Lost Wax Candlestick is a self-referential piece of sculptural craft - an object made from the very thing it is made for.
I burnt down a package of candles, one on top of the other, to create a knobbly mound of melted wax. I then cast this wax in bronze, through the lost wax casting process - whereby a wax model is melted in a ceramic mould, then displaced by molten metal. The wax lost from the spent candles is reclaimed, and transformed into a functional bronze memorial to itself.
Glazed stoneware. 2017.
Ceramic bowls, formed by crisps. Packet-loads of crisps are glued together into a mould, and stoneware clay is pressed into the coarse texture.
This technique harnesses the unique gesture of fried potato and baked corn, to create pieces of surreal dishware. The crisps shape the clay into contorted, crustacean-like forms, with characteristic crinkles embossed upon their exteriors.
Crisp Bowls can be used to serve snacks in a manner most avant-garde. They can also simply be appreciated as self-referential sculptural objects - products made from the very things they are made for.
Corrugated ceramic tableware, formed from single-use cardboard moulds. The moulds are filled with stoneware clay, and then burned away in the kiln - creating dense, overlapping textures on the ceramics inside. The vessels bear the crumpled gesture of the cardboard, as if they are made of petrified paper.
This is: The Lost Cardboard Process. A reaction to our wasteful culture of disposable cardboard products. Thousands of coffee cup sleeves are used every day - only ever for about two minutes - before being thrown away. They are rarely recycled. Cardboard Ceramics turns these generic pieces of neglected cardboard into distinctive pieces of ceramic tableware. They are tactile, handmade, and rich with individual character - the antithesis of the mundane, expendable paper from which they are made.
Cardboard Ceramics coffee cups are now stocked by SCP
Latex, upholstery foam, pine.
An emotive, unsettling stool. The pink latex is like an organic tissue, viscerally stretched across the wooden skeleton and foam brain within. It is swallowed up by an orifice underneath - as if the whole object is eating itself in reverse.
These tables are inspired by a job I did, redoing a floor.
When I lifted up the floorboards, I saw a collection of forgotten objects; lost keys, dropped coins, rusty pipes. It was like a neglected storage space - a hidden drawer pulled open beneath my feet.
I made these old floorboards into new tables. The tops are planed and smooth, but below the trapdoors lies rough, unfinished compartments. Copper pipes segregate the space, like drawer dividers.
It evokes the childhood experience of exploring mysterious areas of a house - the uncharted worlds of basements and attics.
Toothpaste, polyurethane resin on MDF.
We rarely appreciate toothpaste for its aesthetics. We only ever look at it fleetingly, for the few seconds it takes to squeeze it onto a brush and put it in our mouths.
In “Waste Paste,” the toothpaste is liberated from its intended function. It just sits there, being wasted. We are therefore free to appreciate its ornamental qualities.
Three Shades of Whiter
A New Dimension of Freshness
A New Dimension of Freshness
In February 2012, the Unilever corporation commissioned me to make some brand-based art.
I composed globules of Unilever branded toothpaste into bold, graphic, advertisement-like images. These works reflect the personality, as well as the substance, of the brands from which they were made.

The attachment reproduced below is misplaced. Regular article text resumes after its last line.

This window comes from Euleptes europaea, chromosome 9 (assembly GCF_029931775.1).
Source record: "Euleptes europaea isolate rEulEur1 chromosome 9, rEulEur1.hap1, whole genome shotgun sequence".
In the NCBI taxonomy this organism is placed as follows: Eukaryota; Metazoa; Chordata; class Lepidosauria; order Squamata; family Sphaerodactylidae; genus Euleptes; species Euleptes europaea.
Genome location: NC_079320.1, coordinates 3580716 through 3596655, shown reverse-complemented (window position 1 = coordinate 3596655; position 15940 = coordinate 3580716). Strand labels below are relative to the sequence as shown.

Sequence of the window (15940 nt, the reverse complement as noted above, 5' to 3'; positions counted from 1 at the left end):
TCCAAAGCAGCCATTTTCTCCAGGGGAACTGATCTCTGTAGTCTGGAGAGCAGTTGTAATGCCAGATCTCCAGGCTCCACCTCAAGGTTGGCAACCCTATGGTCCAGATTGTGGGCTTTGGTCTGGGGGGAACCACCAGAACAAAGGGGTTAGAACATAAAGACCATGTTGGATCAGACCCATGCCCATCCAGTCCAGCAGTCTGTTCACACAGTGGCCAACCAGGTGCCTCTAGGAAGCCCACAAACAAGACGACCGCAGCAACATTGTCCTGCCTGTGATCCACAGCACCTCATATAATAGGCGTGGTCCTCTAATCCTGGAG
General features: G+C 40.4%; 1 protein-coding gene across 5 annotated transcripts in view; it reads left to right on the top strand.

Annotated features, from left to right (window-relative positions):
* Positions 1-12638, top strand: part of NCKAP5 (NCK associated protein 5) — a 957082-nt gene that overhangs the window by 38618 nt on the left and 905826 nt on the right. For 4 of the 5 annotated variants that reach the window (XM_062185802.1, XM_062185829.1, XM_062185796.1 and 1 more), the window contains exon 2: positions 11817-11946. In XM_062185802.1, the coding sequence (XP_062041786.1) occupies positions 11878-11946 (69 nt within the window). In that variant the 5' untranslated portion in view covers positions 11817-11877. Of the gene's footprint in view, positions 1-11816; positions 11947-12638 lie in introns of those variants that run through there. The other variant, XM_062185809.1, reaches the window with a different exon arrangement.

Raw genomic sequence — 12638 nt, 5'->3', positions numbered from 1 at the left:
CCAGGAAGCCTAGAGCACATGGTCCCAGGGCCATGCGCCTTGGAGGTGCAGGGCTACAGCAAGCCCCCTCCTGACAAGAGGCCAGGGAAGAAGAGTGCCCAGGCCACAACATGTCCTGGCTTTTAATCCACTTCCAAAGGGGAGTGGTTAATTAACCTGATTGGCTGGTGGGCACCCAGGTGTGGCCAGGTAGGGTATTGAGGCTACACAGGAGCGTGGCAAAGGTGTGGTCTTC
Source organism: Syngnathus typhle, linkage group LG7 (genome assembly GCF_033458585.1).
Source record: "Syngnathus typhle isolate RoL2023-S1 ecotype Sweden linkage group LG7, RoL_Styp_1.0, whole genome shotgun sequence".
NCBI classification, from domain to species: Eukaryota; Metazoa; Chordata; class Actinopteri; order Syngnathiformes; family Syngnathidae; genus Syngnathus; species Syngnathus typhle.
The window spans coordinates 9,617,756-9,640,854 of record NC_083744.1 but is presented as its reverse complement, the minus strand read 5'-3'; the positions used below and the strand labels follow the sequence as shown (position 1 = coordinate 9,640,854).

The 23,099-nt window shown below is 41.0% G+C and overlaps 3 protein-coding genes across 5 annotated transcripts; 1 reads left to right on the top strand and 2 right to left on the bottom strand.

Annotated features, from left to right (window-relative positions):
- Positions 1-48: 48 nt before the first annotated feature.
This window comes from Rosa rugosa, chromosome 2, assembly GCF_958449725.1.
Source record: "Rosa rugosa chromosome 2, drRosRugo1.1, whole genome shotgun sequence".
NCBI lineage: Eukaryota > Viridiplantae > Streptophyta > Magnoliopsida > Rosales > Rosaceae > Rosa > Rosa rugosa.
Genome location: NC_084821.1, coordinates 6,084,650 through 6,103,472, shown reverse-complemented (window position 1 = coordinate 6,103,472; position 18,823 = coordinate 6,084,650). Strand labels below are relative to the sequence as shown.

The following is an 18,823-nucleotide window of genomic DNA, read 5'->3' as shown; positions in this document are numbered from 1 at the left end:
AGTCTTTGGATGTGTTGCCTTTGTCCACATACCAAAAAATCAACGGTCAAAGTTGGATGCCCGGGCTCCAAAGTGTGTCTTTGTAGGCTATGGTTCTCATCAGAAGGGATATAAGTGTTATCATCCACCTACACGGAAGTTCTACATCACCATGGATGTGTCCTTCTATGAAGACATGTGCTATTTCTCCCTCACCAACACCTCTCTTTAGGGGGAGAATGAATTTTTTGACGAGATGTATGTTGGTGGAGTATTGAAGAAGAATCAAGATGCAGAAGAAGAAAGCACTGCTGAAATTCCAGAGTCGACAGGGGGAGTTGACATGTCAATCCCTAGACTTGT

Confidence & Compliments
Table prototype in black OSB
All the requirements of a side table, condensed into a functional, unobtrusive object. It has small tabletop to rest a glass of water on, and a cavity to stash magazines/books in.
Inspired by the no-nonsense functionality of a public rubbish bin. A simple, unassuming receptacle - designed to have materials dumped inside it, in the most direct way possible.
It is also aesthetically reminiscent of a pelican, expressively looking up at you with its mouth gaping open.
Ceramic vessels cast from birch bark moulds.
Birch bark is waterproof. When a birch tree dies, the bark remains strong while the wood rots inside. This amorphous mulch is formed in the shape of its bark mould.
I applied this process to ceramics, by filling birch bark moulds with clay. After firing in the kiln, only hollow columns of stoneware remain. They bear the organic texture of the bark, as if the dead tree has been cast into a stone memorial.
to be further developed..
Lost Cardboard Process
High fired stoneware, formed from cardboard moulds
In response to a brief set by ceramics company 1882:
"Create a series of experimental ceramic objects, which are not tableware"
I made these vessels from single-use cardboard moulds. The moulds are filled with clay, and then burnt away in the kiln. Since the moulds are disposable, they create dense, overlapping textures, whilst leaving the ceramics inside intact. They bear the rough gesture of the cardboard, as if they themselves are made of petrified paper. This is: the Lost Cardboard Technique.
They looked like newly-hatched birds.
Teeth are the hardest parts of our bodies; the pieces of us that endure the longest. When we die, they are often the only means by which we can be identified; the only relics by which we can be remembered.
They are a simultaneous allegory for both resilience and transience. They are the tough tools by which we feed and sustain ourselves in life, and are also the tombstones by which our past existence is signified in death.
Each tooth is hand sculpted out of porcelain clay, and fired with different combinations of glazes in order to achieve various states of weathering and decay.
Like A Flower on the Field
The Wind Blows Over it, and it is Gone
And This Place Remembers It No More
And This Place Remembers it No More
A stool influenced by the fragmented aesthetics of Russian Constructivism.